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Hey you.

Welcome to my digital haven - The Curious Dabbler, where I’ll be sharing my journey as an English teacher in Thailand and beyond. The fun is only just beginning!

A Key Necessity When Traveling Abroad: Grace

A Key Necessity When Traveling Abroad: Grace

A critical quality that any world traveler can benefit from cultivating is having grace with yourself. What I mean by this is that offering yourself some compassion in the midst of change is vital to your emotional well being while traveling. When acquainting yourself with a new environment and culture, it can be a challenge to adjust to an unknown way of being (or driving… or eating), especially if there is a language barrier. Extending yourself the same compassion and patience that you would give to a newbie at the office, on the field, or in your neighborhood can help ease the pressure and lessen the stress that is inevitable during any transition period.

My fiance and I recently uprooted from our fast-paced corporate lives in northern Virginia and relocated to a small, rural town in northern Thailand. For the next 5 months, we will be teaching English to secondary students (middle school and high school) and Thai teachers, many of whom have farming backgrounds. As if this wasn’t a drastic change enough - did I mention that neither of us have any formal teaching experience (aside from teaching one-on-one in our corporate jobs back in the States) or that we don’t speak a lick of Thai?

There are many differences between my Thai life and my life back home. At home, I lived in a townhome with air conditioning, a 50+ inch tv, and a full kitchen with a Starbucks and a grocery store across the street. I could easily hop into my car and visit my friends and family, drive to the mall or the gym, and (mostly) knew my way around town. I could walk into any restaurant, read the menu, order my food, and feel confident that I would receive what I asked for. In my Thai life, none of these things are guaranteed. I am constantly unsure of myself...at the market, in the classroom, and driving around on my motorbike. Many times I am frustrated because everyday tasks are difficult and intimidating. Ordering dinner from a completely Thai menu is tough. Learning how to ride a motorcycle when you’ve never done it before is tough. Doing laundry in a machine that has a separate washer and spinner is tough. Trying to meet your own expectations as an English teacher, when you’ve never taught before and you’re teaching second semester seniors is tough.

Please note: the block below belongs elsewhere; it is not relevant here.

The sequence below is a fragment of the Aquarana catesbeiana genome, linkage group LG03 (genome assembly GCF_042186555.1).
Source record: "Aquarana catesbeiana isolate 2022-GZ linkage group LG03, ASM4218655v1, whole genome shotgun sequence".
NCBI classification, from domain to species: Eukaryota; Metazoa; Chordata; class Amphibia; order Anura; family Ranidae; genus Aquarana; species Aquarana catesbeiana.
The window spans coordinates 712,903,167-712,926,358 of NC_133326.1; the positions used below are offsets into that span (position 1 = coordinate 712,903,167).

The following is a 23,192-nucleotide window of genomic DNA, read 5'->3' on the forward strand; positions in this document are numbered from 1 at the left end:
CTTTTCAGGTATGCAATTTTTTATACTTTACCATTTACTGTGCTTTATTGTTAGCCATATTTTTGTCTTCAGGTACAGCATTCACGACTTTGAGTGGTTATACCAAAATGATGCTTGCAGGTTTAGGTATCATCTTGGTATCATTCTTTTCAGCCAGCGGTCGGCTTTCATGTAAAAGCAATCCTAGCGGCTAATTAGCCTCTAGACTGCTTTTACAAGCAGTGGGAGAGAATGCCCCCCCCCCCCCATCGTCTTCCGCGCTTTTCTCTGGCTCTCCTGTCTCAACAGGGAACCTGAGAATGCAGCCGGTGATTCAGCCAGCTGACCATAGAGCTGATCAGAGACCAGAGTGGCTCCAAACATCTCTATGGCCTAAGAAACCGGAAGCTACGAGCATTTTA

But in these situations, I choose to give myself grace. I choose to perceive my challenges as growth opportunities (or eventually talk myself into perceiving them that way). I choose to remember why I signed on for this experience and how I hope to change the lives of the people I meet and how I hope they change mine. I choose to count my blessings and silently name all of the people and things I am grateful for. I choose to be a loving partner and teacher and suck up my pride and ask for help when I need it. I choose to laugh with my coworkers and embrace the Mai Pen Rai style of Thai life. I choose to remember that it is an honor of a lifetime to teach these incredible minds and be embraced so wholeheartedly by a new Thai family. I choose to extend the same tenderness I would extend to you, to myself. And while I am often times uncomfortable, I can’t deny that I am also consistently awestruck by the beauty of Thailand, blown away by the generosity and warmth of the Thai people (who have gone out of their way to make us feel at home), and surprised at my ability to try and try different and try better and try again.

48 Hours in Chiang Rai

48 Hours in Chiang Rai